Federal budget delayed until April in light of low oil prices
Lower oilpatch investment will cut into provincial and federal tax and royalty revenues.
OTTAWA — The next federal budget won’t be tabled until at least April to give the government more time to gauge just how badly tumbling oil prices will hit the Canadian economy, Finance Minister Joe Oliver said Jan. 15.
In a speech to a Calgary business crowd, Oliver said the Conservative government needs to consider everything it is hearing in pre-consultation talks before finalizing its fiscal plan for the coming year.
“Given the current market instability, I will not bring forward our budget earlier than April,” he said in a luncheon speech to the Chamber of Commerce.
“We need all the information we can obtain before finalizing our decisions.”
While unusual, it wouldn’t be the first time the federal government has tabled a budget later than March 31, the end date of fiscal years.
The Harper government, which first came to power on Jan. 23, 2006, delivered its inaugural budget on May 2 of that year. Its earliest budget came on Jan. 27 in 2009.
Alberta’s budget is to be delivered as planned in March, while Ontario officials say budget timing in that province will not be affected by the federal move.
US benchmark crude oil settled at US$46.75 on Jan. 15, less than half of where it was just six months ago.
Oliver said the impact of low oil on the Canadian economy is a mixed bag. On the positive side, drivers pay less to fill their gas tanks and manufacturers benefit from the lower loonie and cheaper energy.
But on the downside, oil companies are cutting back, as evidenced by news earlier this week that Canada’s largest energy company, Suncor Energy Inc., plans to cut 1,000 workers and slash $1 billion from its budget. Lower oilpatch investment means less tax and royalty revenue in provincial and federal coffers.
“This new reality poses a great, though not entirely unprecedented, challenge,” Oliver said. “It represents the third-largest price decline in the last four decades, exceeded only by the 1988 OPEC collapse and the sharp decline and rapid recovery we saw during the Great Recession.”
Oliver struck a positive tone, despite the fact that there’s no consensus on when the price of oil will bottom out.
“Every knowledgeable person I’ve spoken to believes, and history tells us, that prices will eventually move well above current levels. The solution to low prices is low prices. They reduce production from high-cost producers and therefore constrain supply. And they stimulate economic growth and therefore ultimately drive up global demand.”
A former senior Finance Department official said he doesn’t blame Oliver for buying as much time as he can to assess the impact of lower oil prices on Canada’s bottom line.
“If I was still there, I would want as much time as possible and hopefully the economic situation would settle down somewhat,” said Peter DeVries, who helped put together roughly 20 budgets between 1985 and 2005.
“Right now, the environment is very volatile.”
DeVries said department officials were probably preparing economic forecasts and crunching fiscal numbers in preparation for a February budget. But sliding oil prices would have stamped a big question mark on those projections.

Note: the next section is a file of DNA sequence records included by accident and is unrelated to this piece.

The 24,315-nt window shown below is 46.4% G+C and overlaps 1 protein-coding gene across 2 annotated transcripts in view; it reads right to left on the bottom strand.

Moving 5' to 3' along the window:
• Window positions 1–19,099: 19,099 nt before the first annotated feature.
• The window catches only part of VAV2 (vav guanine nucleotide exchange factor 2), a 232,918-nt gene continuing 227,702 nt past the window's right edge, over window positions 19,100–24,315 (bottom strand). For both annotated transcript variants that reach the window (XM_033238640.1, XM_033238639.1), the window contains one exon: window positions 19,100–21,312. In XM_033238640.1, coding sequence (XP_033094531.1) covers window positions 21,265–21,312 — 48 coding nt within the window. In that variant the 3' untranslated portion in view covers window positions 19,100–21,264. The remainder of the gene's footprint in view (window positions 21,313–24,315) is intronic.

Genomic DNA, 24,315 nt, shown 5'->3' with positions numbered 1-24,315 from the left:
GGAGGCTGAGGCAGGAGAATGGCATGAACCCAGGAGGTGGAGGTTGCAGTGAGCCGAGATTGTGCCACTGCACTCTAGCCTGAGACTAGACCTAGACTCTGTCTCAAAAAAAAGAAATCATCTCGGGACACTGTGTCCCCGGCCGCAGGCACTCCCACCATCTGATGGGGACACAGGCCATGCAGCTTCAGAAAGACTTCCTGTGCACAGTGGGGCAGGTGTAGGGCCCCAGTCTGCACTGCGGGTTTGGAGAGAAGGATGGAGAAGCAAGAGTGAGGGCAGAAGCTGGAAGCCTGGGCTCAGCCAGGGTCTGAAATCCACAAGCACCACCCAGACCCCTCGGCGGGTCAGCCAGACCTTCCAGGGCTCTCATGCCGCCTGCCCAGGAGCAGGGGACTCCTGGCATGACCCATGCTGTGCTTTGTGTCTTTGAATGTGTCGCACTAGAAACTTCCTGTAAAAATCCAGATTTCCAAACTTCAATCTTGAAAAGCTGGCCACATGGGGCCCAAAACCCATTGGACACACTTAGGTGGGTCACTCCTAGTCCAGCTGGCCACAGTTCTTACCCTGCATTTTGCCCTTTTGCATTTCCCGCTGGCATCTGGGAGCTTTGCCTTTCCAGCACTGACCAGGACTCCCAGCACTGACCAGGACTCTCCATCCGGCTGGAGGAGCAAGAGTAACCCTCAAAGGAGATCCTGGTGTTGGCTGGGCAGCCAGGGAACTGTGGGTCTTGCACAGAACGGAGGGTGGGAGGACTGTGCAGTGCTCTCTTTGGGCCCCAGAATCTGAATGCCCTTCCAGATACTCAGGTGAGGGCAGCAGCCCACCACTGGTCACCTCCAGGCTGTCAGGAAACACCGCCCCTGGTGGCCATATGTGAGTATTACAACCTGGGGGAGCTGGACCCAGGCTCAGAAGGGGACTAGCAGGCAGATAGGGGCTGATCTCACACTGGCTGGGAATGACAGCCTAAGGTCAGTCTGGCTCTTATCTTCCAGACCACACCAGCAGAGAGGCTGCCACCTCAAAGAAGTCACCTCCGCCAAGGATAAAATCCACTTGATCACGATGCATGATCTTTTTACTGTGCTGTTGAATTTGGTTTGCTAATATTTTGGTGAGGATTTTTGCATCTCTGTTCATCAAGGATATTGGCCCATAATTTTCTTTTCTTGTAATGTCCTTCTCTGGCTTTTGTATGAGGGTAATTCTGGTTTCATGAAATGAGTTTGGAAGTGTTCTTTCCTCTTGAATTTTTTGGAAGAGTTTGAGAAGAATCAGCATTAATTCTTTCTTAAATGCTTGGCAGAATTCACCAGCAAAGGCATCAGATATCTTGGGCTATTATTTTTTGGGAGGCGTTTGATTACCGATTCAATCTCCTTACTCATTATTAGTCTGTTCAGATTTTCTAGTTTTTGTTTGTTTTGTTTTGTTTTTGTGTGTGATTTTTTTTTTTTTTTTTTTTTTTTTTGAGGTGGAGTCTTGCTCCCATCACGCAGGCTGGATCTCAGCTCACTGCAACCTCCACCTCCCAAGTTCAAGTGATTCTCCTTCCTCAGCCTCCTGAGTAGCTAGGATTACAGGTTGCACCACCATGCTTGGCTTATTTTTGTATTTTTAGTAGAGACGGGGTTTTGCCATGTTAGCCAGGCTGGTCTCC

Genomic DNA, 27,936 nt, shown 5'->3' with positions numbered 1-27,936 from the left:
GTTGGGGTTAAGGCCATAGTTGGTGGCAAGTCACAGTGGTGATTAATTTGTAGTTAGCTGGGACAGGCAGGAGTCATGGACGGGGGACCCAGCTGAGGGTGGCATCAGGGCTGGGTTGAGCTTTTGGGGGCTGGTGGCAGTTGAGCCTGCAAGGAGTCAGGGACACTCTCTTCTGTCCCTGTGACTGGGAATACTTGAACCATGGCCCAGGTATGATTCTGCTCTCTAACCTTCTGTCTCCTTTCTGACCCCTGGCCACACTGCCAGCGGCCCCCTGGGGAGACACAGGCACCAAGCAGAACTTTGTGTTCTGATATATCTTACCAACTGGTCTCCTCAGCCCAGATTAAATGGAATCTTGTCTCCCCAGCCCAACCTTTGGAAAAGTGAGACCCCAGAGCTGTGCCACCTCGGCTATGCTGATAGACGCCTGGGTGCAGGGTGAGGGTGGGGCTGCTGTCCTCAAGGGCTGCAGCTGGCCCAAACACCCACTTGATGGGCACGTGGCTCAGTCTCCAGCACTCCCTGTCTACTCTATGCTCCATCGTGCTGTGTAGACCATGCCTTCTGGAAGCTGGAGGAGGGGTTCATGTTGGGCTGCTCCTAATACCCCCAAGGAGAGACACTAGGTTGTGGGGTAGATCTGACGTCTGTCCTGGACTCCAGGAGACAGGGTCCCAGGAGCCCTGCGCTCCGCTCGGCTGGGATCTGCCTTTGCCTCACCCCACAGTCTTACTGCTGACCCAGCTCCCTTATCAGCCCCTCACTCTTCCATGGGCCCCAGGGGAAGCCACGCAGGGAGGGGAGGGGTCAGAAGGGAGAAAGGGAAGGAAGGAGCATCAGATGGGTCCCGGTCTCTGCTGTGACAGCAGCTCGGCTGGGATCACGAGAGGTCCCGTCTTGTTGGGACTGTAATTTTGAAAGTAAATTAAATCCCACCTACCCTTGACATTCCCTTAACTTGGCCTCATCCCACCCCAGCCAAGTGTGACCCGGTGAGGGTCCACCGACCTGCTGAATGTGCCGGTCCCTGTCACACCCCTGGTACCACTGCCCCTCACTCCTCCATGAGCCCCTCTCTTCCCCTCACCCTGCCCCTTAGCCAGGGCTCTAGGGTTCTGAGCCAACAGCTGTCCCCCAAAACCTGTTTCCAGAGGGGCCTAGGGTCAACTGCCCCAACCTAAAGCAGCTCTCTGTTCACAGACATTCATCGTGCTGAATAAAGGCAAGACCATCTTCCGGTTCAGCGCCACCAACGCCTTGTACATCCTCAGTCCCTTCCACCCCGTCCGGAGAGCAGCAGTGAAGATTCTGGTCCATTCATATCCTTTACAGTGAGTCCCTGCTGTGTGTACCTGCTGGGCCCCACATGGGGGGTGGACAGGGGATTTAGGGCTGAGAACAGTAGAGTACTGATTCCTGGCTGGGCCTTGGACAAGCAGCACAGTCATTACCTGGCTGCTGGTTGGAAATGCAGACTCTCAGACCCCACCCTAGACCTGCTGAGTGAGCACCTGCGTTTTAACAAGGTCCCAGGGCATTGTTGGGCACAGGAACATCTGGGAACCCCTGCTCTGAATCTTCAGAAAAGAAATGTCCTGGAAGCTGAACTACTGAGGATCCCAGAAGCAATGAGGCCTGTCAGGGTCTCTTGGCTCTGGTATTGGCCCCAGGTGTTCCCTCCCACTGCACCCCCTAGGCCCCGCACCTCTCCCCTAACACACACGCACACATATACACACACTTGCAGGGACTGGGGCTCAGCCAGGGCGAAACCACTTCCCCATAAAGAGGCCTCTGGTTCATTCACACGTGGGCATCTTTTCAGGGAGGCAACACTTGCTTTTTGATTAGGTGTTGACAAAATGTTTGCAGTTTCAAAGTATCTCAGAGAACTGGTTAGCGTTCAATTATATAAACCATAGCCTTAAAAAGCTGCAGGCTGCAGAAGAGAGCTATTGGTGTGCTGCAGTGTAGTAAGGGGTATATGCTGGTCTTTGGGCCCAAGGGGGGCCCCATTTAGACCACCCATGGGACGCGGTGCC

The delay buys some time, he suggested.
“What they’re hoping over that time period is either (oil prices) will bottom out or they’ll start to increase somewhat, so they can show a more-optimistic outlook in their next budget with regard to oil prices.”
The delay also means finance officials will be able to scrutinize fourth-quarter economic numbers for 2014 before completing the budget, DeVries pointed out.
He doesn’t believe the delay will have an impact on day-to-day management within the government, even though the 2015-16 budget will be tabled after the fiscal year will have already begun.
On a political level, DeVries said Oliver would risk a barrage of criticism if he presented a budget based on an average oil price projection of, for example, US$70 per barrel.
“He could come under serious attack, or the budget could come under serious attack and lack any credibility.”
Political opponents wasted little time before denouncing Oliver’s decision.
NDP finance critic Nathan Cullen noted the budget delay comes at the same time layoffs have struck the retail, manufacturing and energy sectors.
“I don’t think they have any idea what they’re doing. It becomes clear that their plan for the Canadian economy has failed Canadians and now they’re hitting the panic button, suggesting that somehow things will be remarkably different three months hence,” he said.
“If that’s the Conservatives’ economic plan for Canada _ hope that the world markets on oil suddenly pick up and double the value for a barrel _ my goodness. That’s somebody hiding under the covers and hoping bad things will just go away.
“He’s got to deal with reality now and show up to work and try to help Canadians who just lost their jobs.”
Liberal finance critic Scott Brison accused the government of “ducking the issue.”
“It’s during times of uncertainty that we need a government that actually provides a plan and instead … we’re entering the next fiscal year without a plan,” he said.
“Everything this government does is a political calculation and they may be seeking a way to delay the delivery of a bad-news budget.”
© 2015 The Canadian Press